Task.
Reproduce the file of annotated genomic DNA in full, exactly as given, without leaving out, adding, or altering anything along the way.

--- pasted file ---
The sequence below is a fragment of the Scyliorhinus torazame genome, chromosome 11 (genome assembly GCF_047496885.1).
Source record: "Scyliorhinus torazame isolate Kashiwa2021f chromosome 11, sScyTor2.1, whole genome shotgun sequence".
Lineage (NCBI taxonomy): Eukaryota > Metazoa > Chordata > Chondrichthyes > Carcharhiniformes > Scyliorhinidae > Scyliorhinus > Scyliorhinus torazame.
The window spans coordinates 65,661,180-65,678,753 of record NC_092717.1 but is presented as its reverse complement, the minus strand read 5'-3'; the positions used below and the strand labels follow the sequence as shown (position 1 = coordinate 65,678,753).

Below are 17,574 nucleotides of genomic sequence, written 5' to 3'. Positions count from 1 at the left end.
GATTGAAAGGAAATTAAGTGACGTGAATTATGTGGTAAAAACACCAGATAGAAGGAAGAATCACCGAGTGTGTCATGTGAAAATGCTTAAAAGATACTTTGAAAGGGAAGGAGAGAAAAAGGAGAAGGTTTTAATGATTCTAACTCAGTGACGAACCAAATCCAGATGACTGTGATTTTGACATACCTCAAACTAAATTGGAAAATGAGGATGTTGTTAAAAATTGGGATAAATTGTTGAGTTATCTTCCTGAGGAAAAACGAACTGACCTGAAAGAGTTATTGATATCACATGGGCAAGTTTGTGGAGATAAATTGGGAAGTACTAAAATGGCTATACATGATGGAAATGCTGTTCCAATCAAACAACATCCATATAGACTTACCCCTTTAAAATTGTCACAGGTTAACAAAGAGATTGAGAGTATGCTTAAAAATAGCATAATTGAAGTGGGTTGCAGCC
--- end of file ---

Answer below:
The sequence below is a fragment of the Scyliorhinus torazame genome, chromosome 11 (genome assembly GCF_047496885.1).
Source record: "Scyliorhinus torazame isolate Kashiwa2021f chromosome 11, sScyTor2.1, whole genome shotgun sequence".
Lineage (NCBI taxonomy): Eukaryota > Metazoa > Chordata > Chondrichthyes > Carcharhiniformes > Scyliorhinidae > Scyliorhinus > Scyliorhinus torazame.
The window spans coordinates 65,661,180-65,678,753 of record NC_092717.1 but is presented as its reverse complement, the minus strand read 5'-3'; the positions used below and the strand labels follow the sequence as shown (position 1 = coordinate 65,678,753).

Below are 17,574 nucleotides of genomic sequence, written 5' to 3'. Positions count from 1 at the left end.
GATTGAAAGGAAATTAAGTGACGTGAATTATGTGGTAAAAACACCAGATAGAAGGAAGAATCACCGAGTGTGTCATGTGAAAATGCTTAAAAGATACTTTGAAAGGGAAGGAGAGAAAAAGGAGAAGGTTTTAATGATTCTAACTCAGTGACGAACCAAATCCAGATGACTGTGATTTTGACATACCTCAAACTAAATTGGAAAATGAGGATGTTGTTAAAAATTGGGATAAATTGTTGAGTTATCTTCCTGAGGAAAAACGAACTGACCTGAAAGAGTTATTGATATCACATGGGCAAGTTTGTGGAGATAAATTGGGAAGTACTAAAATGGCTATACATGATGGAAATGCTGTTCCAATCAAACAACATCCATATAGACTTACCCCTTTAAAATTGTCACAGGTTAACAAAGAGATTGAGAGTATGCTTAAAAATAGCATAATTGAAGTGGGTTGCAGCC